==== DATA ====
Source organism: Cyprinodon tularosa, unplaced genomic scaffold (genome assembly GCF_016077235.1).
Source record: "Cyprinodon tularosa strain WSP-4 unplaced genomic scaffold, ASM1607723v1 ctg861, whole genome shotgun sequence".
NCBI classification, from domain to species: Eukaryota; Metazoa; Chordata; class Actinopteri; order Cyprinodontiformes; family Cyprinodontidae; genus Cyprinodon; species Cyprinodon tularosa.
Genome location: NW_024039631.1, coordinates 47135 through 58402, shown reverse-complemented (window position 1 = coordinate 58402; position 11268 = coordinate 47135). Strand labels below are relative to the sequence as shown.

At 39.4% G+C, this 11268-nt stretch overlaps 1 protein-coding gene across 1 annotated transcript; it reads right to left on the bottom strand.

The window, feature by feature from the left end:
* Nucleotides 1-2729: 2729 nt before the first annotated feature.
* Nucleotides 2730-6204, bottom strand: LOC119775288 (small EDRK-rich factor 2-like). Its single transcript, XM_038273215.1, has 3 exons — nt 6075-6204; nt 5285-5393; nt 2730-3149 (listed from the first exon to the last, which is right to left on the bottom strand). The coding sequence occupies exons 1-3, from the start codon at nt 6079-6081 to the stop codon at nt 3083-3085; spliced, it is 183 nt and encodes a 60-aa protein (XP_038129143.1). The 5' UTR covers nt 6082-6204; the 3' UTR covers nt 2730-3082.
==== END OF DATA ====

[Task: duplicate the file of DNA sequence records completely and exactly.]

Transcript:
Source organism: Cyprinodon tularosa, unplaced genomic scaffold (genome assembly GCF_016077235.1).
Source record: "Cyprinodon tularosa strain WSP-4 unplaced genomic scaffold, ASM1607723v1 ctg861, whole genome shotgun sequence".
NCBI classification, from domain to species: Eukaryota; Metazoa; Chordata; class Actinopteri; order Cyprinodontiformes; family Cyprinodontidae; genus Cyprinodon; species Cyprinodon tularosa.
Genome location: NW_024039631.1, coordinates 47135 through 58402, shown reverse-complemented (window position 1 = coordinate 58402; position 11268 = coordinate 47135). Strand labels below are relative to the sequence as shown.

At 39.4% G+C, this 11268-nt stretch overlaps 1 protein-coding gene across 1 annotated transcript; it reads right to left on the bottom strand.

The window, feature by feature from the left end:
* Nucleotides 1-2729: 2729 nt before the first annotated feature.
* Nucleotides 2730-6204, bottom strand: LOC119775288 (small EDRK-rich factor 2-like). Its single transcript, XM_038273215.1, has 3 exons — nt 6075-6204; nt 5285-5393; nt 2730-3149 (listed from the first exon to the last, which is right to left on the bottom strand). The coding sequence occupies exons 1-3, from the start codon at nt 6079-6081 to the stop codon at nt 3083-3085; spliced, it is 183 nt and encodes a 60-aa protein (XP_038129143.1). The 5' UTR covers nt 6082-6204; the 3' UTR covers nt 2730-3082.